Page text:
• Create images and graphics which spark curiosity, so readers will make the decision to learn more from you: Design your visuals to lead them down the path to a deeper understanding of your company, product, or service, and see how you are uniquely qualified to help them solve their problem or challenge.
  • Add images to your email newsletters to significantly lift click-through rates: But they must relate to the topic of the email and should tell a story (or contribute to the email’s main story).
  • Just as Copernicus revolutionized our understanding of cosmology by proving that the sun is the center of our solar system (not the Earth), marketing has gone through a transformation of focus. Historically, we placed our brand at the center of our marketing decisions, which resulted in a lot of wasted effort. Heise points out that we’ve now put the customer in her rightful place — at the center of the marketing universe. “Think about the human at the center and how to make it easier on them. Think about what’s concerning her, what’s troubling her, what excites her, what motivates her, what she wants to accomplish and how you and your brand can help,” she recommends.
  • Recognize that visual stories must have a shape: Keep this in mind as you craft your stories, and design visuals to support the flow of that story. For example, you can insert your brand into the “hero’s journey” — where the customer’s life starts out fine, but is soon disrupted by a problem or crisis. She selects your product to help her solve it, which enables her to arrive at a better place. This is the classic model of a case history: problem/solution/desirable result. The lesson to marketers is to pay attention to the emotion and the desired path you want your audience members to take on their journey toward a purchase, and to make sure your visuals reflect those elements.
  • When selecting images for your content marketing, give careful thought to the context and mental model your reader is likely to be in: You must appeal to both the emotional and rational sides of the brain. Emotions involved in selecting or purchasing a B2B product or service may include anxiety, longing for recognition, loss of credibility and risk aversion. Rational justifications may include decreasing downtime, increasing productivity, and protecting or growing the business.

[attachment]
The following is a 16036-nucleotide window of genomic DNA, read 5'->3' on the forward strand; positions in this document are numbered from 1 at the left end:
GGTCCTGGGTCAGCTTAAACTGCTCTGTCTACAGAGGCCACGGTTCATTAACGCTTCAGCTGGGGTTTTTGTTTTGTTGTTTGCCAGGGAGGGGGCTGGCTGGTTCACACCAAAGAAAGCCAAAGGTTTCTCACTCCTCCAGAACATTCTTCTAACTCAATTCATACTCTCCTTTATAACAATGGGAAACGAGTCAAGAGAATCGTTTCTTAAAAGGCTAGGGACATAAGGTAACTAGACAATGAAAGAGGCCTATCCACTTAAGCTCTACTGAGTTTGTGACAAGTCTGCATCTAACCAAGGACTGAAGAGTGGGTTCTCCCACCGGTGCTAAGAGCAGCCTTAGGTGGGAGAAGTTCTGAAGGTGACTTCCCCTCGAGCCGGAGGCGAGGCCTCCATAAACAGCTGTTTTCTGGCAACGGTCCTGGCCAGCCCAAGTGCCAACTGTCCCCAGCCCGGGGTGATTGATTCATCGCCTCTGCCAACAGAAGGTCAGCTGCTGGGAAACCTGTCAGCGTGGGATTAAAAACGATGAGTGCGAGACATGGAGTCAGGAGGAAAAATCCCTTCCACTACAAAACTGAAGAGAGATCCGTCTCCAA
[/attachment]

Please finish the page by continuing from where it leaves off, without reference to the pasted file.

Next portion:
• Don’t forget about the visual experience of your website, which should tie in with the visuals you’re placing on your social media outposts, in your emails and other forms of marketing communications. Use the visuals on your website to continue drawing prospects in, using compelling information and graphics. This creates what Cramer calls “attention gravity,” which promises to reveal a deeper pool of resources and answers to their questions. Your website is also an appropriate place to explore longer-form and narrative storytelling that integrates both text and visuals. 

There’s still time to catch the webinar. Register today to view, “Make Your B2B Marketing Memorable with Visual Storytelling” on-demand. 

Author: Chuck Frey

Chuck Frey is the founder and author of The Mind Mapping Software Blog, the world's leading website covering visual mapping. He is also the former founder and publisher of InnovationTools.com from 2002 to 2012, which focused on innovation, creativity and brainstorming. He has extensive experience in public relations, online marketing, content development and visual thinking. He is an avid photographer.

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  • KristiGarrett

    On the subject of the H&R Block ads, I was so taken by one (a pop-over, for the record) that I captured the link and went out to Tweet about it manually. The company responded immediately, retweeting, favoriting and sent me a $10 Starbucks “card” by direct message!